I haven’t drawn any conclusions but I wonder why the enthusiasm for track doesn’t seem to be there as much for this emerging generation. As far as the field events go, it’s a miracle to see anyone practicing daily.

    About your article on “Rabbits.”

    At what distance can rabbits start being effective and at what distance do they stop being effective. i.e. Are there rabbits for 800m events? Are there marathon rabbits?

  • @Fred – Track and Field is losing its appeal to the mass market. It’s no longer “sexy”. We are losing our athletes to Soccer and Football and other sports. Even swimming as you pointed out.

    Funny, it wasn’t long ago when the NFL and NBA were in the dumpsters, and the MLB was THE sport to watch. Marketing has immensely helped the NFL and NBA.

    Yes, there are rabbits for distances 800m to Marathons. I used to rabbit the 800m by running up to 500m as a workout.

  • Since records are being smashed it seems every competition, we will reach a point that these athletes will perform on a super human level.

  • I think the reaction times for swimmers seem to be much slower than track athletes because, in swimming, the time measured is total block clearance – that is, when both feet actually leave the blocks. In track, as I understand it, the “reaction time” is just when sufficient pressure is put on the blocks by the feet as the runner pushes off.

    Please correct me if I’m wrong here.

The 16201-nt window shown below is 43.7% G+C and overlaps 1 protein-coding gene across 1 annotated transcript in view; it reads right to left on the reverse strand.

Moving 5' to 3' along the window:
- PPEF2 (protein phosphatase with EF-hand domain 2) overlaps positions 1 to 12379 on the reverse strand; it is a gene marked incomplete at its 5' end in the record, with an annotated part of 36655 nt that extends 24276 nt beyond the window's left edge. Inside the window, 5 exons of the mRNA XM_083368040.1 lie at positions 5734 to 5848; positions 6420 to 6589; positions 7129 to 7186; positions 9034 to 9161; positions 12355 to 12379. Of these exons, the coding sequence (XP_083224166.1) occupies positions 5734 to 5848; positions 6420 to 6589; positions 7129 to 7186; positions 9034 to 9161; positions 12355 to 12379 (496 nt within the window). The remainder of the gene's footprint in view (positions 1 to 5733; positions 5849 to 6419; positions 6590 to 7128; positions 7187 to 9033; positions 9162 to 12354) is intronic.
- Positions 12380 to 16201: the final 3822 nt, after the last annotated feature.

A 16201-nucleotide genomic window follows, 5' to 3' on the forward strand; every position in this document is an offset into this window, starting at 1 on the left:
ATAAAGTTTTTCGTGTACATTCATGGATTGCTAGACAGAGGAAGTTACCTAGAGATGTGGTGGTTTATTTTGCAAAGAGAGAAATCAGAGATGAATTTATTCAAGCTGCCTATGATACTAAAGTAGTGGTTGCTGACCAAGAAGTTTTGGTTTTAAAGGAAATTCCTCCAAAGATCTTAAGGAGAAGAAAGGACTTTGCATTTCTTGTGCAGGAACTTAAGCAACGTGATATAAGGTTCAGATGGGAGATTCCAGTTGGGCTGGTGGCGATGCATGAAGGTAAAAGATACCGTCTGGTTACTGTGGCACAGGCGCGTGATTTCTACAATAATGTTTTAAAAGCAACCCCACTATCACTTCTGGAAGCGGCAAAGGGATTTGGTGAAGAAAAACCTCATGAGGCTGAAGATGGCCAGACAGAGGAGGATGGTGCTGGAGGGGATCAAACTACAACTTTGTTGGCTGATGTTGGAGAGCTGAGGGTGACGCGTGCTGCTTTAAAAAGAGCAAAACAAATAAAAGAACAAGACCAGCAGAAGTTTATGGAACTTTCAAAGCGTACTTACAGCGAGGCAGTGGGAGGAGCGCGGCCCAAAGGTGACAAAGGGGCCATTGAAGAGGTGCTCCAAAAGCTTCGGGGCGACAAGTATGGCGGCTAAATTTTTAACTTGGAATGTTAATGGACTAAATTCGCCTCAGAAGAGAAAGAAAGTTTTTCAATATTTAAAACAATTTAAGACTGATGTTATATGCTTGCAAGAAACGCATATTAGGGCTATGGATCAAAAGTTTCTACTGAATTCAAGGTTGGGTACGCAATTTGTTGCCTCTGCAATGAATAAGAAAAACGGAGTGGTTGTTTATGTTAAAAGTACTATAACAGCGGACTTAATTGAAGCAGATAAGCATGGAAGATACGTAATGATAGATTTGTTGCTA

• Mike for both sports, swimming and track, times are measure from the inital beep from the starter. It is up to the athlete to get off the blocks as they can *after* the initial beep. Any movement before is considered a false start.

  • I’ve noticed the similarities in some of the distances between swimming and track and being a triathlete, I’ve found them pretty comparable when performed myself. 50 meter swim vs. 200 meter run especially. Since all triathlons are endurance events I’ve created a new sport called triple sprint. 50 meter swim, 300 meter bike, and 150 meter run, all held on the same day, but separately so the clock stops between events. The idea is to be able to complete all three events (500 meters of total sprinting) in under one minute (60 seconds). I put together a test event and it was a lot of fun. If you want to see the video or learn more check out my website http://www.triplesprint.com I’m not selling anything I just want to know what you fellow sprinters think of this concept. Thanks!

    • @Coach Getty – I used to do the 500m Concept II Rowing machine, which is like a 600m on the track. About 1 min 20 seconds of pure hell.

  • “Reaction time” – Mike, you are correct. The time quoted for track events is the time from the ‘gun’ to the initial pressure on the blocks. The time quoted for swimming is the time from the ‘gun’ to the release of pressure as the swimmer leaves the block.
    Although technically neither are actually reaction times, they are both reaction + movement time… AKA response times.